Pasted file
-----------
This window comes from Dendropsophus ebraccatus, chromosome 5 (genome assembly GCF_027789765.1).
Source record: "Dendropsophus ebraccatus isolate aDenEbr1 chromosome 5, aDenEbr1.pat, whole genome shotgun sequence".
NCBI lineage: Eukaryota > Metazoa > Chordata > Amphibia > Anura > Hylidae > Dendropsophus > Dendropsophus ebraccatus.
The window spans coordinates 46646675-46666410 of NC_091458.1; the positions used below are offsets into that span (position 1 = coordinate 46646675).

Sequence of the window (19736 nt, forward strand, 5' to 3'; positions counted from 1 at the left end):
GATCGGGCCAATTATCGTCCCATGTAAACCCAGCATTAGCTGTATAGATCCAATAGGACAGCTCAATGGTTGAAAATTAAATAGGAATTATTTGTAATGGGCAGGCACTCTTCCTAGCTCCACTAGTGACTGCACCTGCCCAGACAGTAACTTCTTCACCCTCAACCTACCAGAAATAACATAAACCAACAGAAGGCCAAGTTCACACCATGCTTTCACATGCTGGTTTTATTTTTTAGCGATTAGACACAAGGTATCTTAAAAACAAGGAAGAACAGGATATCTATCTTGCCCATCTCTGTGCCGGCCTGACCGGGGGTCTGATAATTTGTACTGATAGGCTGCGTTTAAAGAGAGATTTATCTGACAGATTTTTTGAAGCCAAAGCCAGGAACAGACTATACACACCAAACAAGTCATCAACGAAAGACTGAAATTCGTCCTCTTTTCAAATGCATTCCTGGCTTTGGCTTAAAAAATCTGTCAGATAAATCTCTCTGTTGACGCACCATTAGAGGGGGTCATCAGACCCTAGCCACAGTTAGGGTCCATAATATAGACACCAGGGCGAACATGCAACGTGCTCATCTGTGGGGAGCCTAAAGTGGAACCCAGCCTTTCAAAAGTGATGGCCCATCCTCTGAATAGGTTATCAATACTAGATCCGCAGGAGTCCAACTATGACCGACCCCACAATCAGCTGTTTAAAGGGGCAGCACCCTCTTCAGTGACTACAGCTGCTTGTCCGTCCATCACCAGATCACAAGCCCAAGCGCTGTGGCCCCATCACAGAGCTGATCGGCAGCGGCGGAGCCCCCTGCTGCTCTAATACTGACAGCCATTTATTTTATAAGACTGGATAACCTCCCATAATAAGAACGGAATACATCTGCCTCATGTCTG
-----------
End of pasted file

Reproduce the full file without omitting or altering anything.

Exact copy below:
This window comes from Dendropsophus ebraccatus, chromosome 5 (genome assembly GCF_027789765.1).
Source record: "Dendropsophus ebraccatus isolate aDenEbr1 chromosome 5, aDenEbr1.pat, whole genome shotgun sequence".
NCBI lineage: Eukaryota > Metazoa > Chordata > Amphibia > Anura > Hylidae > Dendropsophus > Dendropsophus ebraccatus.
The window spans coordinates 46646675-46666410 of NC_091458.1; the positions used below are offsets into that span (position 1 = coordinate 46646675).

Sequence of the window (19736 nt, forward strand, 5' to 3'; positions counted from 1 at the left end):
GATCGGGCCAATTATCGTCCCATGTAAACCCAGCATTAGCTGTATAGATCCAATAGGACAGCTCAATGGTTGAAAATTAAATAGGAATTATTTGTAATGGGCAGGCACTCTTCCTAGCTCCACTAGTGACTGCACCTGCCCAGACAGTAACTTCTTCACCCTCAACCTACCAGAAATAACATAAACCAACAGAAGGCCAAGTTCACACCATGCTTTCACATGCTGGTTTTATTTTTTAGCGATTAGACACAAGGTATCTTAAAAACAAGGAAGAACAGGATATCTATCTTGCCCATCTCTGTGCCGGCCTGACCGGGGGTCTGATAATTTGTACTGATAGGCTGCGTTTAAAGAGAGATTTATCTGACAGATTTTTTGAAGCCAAAGCCAGGAACAGACTATACACACCAAACAAGTCATCAACGAAAGACTGAAATTCGTCCTCTTTTCAAATGCATTCCTGGCTTTGGCTTAAAAAATCTGTCAGATAAATCTCTCTGTTGACGCACCATTAGAGGGGGTCATCAGACCCTAGCCACAGTTAGGGTCCATAATATAGACACCAGGGCGAACATGCAACGTGCTCATCTGTGGGGAGCCTAAAGTGGAACCCAGCCTTTCAAAAGTGATGGCCCATCCTCTGAATAGGTTATCAATACTAGATCCGCAGGAGTCCAACTATGACCGACCCCACAATCAGCTGTTTAAAGGGGCAGCACCCTCTTCAGTGACTACAGCTGCTTGTCCGTCCATCACCAGATCACAAGCCCAAGCGCTGTGGCCCCATCACAGAGCTGATCGGCAGCGGCGGAGCCCCCTGCTGCTCTAATACTGACAGCCATTTATTTTATAAGACTGGATAACCTCCCATAATAAGAACGGAATACATCTGCCTCATGTCTG